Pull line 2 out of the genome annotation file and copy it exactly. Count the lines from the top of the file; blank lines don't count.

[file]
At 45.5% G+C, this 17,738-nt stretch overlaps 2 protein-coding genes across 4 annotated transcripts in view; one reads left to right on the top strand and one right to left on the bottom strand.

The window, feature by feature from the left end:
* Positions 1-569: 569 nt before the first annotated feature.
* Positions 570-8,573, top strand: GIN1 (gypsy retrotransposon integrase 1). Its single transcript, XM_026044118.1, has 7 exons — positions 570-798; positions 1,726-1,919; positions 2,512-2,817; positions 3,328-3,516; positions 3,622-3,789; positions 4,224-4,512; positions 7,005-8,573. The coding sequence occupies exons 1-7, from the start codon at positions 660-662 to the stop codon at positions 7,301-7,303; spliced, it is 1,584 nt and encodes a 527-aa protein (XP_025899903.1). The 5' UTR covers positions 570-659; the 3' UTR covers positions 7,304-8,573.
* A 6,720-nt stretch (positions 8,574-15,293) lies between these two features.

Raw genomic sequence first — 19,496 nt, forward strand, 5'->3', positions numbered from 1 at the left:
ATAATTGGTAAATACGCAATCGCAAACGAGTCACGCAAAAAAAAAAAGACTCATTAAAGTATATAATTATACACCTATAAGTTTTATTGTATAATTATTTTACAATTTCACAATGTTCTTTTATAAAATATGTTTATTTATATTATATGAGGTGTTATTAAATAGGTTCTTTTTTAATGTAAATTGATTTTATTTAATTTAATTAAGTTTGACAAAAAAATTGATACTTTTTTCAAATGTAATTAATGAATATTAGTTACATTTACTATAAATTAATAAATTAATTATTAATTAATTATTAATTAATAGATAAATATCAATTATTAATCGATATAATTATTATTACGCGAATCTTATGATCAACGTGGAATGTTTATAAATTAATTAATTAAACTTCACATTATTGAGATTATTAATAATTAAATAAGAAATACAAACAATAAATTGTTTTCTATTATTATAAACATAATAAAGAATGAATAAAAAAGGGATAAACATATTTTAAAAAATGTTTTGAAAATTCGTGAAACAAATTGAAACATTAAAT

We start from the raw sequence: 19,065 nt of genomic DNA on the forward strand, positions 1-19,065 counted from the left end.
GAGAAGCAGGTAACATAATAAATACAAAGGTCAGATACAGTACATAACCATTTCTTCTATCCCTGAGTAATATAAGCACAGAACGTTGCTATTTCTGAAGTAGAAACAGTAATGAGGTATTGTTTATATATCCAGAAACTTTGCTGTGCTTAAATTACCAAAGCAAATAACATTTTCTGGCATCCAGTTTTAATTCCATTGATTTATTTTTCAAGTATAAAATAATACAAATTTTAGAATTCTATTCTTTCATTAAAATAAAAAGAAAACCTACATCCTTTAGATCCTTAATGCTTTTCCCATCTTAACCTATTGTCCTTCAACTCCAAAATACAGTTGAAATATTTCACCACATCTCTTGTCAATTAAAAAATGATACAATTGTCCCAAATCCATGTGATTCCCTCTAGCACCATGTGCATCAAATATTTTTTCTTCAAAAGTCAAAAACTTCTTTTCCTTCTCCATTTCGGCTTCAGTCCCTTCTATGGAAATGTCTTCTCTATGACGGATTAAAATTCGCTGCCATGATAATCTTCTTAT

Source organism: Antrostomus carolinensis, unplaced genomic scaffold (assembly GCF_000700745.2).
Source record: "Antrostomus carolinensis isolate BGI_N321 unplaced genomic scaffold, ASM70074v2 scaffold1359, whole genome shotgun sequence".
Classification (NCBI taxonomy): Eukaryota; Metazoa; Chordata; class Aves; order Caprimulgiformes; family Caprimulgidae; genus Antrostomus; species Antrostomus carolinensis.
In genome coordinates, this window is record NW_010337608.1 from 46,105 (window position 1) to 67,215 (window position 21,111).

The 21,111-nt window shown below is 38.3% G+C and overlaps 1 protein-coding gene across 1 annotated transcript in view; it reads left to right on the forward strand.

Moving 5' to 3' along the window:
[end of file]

The window, feature by feature from the left end: